Under the guise of a classic journey from east to west across the American continent, Fall and Fire is at the same time a photographic proposal and a conceptual work.
Fall brings together images taken on the East Coast of the United States in the months leading up to Barack Obama's first election. The book is a subjective perspective on the invasiveness of nature in New England.
Fire can be interpreted as a remake of Fall eight years later, this time on the West Coast, in the months before the election of Donald Trump. California asphalt and desert replace the forests of the first book.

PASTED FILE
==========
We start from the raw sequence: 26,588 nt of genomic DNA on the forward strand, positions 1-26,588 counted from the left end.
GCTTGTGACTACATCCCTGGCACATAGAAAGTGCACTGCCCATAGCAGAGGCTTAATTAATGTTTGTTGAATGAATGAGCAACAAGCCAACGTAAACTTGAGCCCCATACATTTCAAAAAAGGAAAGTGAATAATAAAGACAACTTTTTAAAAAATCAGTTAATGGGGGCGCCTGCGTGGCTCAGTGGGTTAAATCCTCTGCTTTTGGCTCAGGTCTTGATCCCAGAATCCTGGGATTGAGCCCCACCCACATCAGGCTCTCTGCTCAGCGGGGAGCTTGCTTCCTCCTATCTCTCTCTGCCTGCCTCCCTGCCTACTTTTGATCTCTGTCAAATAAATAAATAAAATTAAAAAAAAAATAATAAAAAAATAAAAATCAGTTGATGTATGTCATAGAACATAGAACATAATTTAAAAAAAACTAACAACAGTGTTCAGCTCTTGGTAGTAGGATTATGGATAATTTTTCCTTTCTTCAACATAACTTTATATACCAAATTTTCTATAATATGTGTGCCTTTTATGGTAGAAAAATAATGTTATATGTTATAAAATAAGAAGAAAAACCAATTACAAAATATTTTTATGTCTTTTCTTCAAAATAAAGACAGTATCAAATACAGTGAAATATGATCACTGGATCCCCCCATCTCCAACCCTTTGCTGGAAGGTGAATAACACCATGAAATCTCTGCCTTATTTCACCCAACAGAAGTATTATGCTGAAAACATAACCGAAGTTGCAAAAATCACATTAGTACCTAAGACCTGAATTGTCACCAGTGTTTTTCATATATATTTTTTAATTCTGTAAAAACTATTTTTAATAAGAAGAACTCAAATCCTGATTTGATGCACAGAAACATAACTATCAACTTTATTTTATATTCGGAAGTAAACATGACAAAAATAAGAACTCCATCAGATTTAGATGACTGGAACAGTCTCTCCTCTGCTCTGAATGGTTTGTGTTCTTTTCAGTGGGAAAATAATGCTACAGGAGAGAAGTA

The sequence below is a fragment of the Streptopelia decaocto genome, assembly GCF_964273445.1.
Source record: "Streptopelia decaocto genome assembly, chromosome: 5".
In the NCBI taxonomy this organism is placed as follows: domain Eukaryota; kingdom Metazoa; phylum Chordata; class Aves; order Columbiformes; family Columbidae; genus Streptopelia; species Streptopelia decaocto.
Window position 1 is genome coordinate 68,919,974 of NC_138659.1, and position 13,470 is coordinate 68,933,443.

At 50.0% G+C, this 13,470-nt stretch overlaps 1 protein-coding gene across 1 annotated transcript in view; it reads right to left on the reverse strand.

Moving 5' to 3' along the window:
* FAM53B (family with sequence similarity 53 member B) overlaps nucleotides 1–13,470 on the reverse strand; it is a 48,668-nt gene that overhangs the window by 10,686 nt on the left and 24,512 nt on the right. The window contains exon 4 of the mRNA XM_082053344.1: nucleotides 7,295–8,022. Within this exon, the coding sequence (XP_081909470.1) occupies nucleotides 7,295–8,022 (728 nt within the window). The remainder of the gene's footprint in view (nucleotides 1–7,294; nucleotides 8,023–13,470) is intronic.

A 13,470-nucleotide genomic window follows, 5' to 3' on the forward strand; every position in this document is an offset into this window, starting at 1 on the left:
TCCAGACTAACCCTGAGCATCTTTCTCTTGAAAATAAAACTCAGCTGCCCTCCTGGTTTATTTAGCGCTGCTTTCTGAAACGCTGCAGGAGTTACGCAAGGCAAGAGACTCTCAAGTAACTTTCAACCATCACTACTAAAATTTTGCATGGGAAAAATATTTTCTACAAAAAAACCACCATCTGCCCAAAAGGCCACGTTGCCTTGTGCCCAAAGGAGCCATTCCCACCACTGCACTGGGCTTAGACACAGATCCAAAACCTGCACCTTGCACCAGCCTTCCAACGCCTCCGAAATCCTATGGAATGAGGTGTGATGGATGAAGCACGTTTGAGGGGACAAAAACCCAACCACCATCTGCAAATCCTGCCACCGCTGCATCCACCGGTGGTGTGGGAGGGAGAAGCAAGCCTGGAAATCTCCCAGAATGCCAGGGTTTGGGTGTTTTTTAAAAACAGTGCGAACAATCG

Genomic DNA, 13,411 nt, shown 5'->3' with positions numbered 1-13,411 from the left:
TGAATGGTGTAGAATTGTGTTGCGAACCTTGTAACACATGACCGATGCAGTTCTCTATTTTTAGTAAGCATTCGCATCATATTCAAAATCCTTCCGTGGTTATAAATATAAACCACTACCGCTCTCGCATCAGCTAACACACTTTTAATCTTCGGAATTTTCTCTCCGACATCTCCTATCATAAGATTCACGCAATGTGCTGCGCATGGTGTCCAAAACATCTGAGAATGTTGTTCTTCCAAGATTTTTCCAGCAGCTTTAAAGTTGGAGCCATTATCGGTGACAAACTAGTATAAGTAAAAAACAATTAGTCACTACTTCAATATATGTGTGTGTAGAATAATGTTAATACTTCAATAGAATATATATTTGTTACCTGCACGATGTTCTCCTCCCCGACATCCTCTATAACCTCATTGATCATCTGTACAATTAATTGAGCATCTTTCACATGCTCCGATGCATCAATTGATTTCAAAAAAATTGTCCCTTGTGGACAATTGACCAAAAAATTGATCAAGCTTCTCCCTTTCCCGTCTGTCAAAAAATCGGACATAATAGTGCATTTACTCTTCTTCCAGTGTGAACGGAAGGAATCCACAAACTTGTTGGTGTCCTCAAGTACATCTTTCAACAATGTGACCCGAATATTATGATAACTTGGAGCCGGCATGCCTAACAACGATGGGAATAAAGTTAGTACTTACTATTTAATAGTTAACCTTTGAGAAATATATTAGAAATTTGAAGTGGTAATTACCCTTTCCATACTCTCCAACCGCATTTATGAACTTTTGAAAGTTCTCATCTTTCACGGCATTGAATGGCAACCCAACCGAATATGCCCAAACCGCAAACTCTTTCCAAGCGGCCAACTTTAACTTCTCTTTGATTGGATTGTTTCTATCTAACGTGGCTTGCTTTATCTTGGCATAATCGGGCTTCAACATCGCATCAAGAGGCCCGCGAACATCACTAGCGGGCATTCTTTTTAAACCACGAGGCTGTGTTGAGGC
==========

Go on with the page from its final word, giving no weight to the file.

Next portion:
These are two independent volumes, but the spaces that separate them are tangible: an eight-year gap in the country's history, in the life and practice of Nicolas Giraud; and the gaps between the two coasts of the continent, between digital images and analog images. The connections and correspondences from one book to another can also be observed, with the photographs and gestures echoing, often by chance, from one book to another.
The two volumes are part of the same circular structure. Fall opens in late summer and runs until winter; Fire opens in winter and runs until summer. With Fall as with Fire, the images make no precise statements, but rather provide hints at what is being played out beneath the surface.
Published by Poursuite Editions, 80 pgs, 17 × 23 cm, Softcover, 2 Volumesc, 2020, 9782490140084